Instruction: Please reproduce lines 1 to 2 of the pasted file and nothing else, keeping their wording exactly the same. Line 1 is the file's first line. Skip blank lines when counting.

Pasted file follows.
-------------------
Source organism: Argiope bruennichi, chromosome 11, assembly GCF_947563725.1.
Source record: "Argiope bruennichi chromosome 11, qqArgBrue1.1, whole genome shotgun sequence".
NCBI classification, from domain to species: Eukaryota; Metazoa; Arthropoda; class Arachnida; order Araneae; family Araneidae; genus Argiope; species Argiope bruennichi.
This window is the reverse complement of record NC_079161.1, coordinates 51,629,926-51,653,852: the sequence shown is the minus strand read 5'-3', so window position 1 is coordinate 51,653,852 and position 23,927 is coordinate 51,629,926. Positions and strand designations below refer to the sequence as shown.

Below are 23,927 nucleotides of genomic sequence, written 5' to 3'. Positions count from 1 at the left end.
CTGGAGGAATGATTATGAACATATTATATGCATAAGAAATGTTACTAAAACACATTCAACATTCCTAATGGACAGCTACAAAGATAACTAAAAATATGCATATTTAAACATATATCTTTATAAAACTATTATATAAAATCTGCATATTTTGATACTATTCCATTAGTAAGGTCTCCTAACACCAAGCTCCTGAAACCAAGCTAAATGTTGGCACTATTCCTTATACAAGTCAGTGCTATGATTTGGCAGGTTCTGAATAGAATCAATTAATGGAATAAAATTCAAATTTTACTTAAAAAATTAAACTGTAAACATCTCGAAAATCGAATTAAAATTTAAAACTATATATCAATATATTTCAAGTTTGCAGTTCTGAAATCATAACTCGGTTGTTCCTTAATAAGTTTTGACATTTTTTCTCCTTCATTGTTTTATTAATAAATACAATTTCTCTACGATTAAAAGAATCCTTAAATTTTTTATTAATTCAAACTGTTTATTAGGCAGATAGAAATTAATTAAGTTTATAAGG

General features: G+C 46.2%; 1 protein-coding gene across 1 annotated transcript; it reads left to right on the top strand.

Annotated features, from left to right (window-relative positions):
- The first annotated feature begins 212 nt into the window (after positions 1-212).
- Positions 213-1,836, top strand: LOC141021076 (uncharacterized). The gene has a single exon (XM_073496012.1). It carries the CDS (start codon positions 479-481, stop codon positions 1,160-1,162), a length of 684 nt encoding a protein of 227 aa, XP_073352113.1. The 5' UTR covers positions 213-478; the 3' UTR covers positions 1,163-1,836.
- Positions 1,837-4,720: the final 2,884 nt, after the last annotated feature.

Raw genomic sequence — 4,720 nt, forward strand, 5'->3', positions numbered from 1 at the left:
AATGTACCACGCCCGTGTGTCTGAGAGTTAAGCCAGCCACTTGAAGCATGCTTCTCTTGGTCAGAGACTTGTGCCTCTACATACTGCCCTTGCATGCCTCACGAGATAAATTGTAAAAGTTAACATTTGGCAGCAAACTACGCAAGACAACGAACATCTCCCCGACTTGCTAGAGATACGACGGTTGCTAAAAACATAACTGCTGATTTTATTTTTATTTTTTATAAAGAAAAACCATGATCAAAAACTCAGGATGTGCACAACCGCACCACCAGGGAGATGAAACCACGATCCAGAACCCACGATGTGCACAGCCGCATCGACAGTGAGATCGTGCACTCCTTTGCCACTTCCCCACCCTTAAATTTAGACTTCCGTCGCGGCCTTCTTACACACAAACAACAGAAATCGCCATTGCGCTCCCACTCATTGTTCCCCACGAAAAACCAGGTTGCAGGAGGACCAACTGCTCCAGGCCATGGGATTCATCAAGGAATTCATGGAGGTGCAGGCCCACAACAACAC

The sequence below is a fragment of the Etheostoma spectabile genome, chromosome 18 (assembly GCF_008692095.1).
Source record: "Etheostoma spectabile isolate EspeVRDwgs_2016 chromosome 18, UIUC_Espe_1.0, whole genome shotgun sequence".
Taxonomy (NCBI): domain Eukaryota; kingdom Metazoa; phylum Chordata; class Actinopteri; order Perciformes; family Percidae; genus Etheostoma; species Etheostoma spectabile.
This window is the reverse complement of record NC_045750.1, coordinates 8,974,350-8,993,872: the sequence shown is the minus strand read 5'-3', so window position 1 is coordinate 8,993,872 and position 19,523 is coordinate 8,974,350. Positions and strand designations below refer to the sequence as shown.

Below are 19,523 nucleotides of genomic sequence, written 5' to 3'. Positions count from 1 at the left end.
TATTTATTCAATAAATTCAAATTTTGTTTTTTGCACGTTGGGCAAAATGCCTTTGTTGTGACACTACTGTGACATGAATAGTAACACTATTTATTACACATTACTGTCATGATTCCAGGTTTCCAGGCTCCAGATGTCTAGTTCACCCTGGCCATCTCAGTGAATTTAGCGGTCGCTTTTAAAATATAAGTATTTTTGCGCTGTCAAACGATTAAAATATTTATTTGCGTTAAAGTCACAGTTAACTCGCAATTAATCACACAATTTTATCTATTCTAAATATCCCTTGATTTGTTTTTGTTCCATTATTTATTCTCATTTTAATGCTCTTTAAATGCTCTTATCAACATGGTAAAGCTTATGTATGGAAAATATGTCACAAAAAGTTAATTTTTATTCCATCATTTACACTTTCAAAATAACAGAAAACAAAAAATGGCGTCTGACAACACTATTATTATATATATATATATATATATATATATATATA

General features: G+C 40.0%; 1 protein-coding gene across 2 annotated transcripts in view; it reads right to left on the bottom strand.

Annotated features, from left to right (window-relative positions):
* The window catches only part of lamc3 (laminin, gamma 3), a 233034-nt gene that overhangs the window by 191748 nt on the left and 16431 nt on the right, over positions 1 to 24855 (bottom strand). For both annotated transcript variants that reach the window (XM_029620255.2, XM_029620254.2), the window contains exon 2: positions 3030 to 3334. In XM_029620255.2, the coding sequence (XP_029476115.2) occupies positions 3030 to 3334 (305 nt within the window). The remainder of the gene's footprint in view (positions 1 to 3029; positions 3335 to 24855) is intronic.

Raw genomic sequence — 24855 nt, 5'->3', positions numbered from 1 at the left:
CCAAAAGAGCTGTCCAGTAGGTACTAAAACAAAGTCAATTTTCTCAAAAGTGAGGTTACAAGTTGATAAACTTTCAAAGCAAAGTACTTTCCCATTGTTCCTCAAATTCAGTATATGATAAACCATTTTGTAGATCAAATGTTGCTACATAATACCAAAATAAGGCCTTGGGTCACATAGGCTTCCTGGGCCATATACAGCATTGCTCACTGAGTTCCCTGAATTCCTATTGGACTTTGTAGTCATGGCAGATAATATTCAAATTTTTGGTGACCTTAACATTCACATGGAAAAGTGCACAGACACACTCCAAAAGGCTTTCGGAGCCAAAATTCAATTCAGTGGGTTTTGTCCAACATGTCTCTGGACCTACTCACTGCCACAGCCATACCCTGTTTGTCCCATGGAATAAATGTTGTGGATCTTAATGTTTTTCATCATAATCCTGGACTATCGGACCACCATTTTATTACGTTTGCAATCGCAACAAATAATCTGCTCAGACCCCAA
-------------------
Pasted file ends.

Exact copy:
Source organism: Argiope bruennichi, chromosome 11, assembly GCF_947563725.1.
Source record: "Argiope bruennichi chromosome 11, qqArgBrue1.1, whole genome shotgun sequence".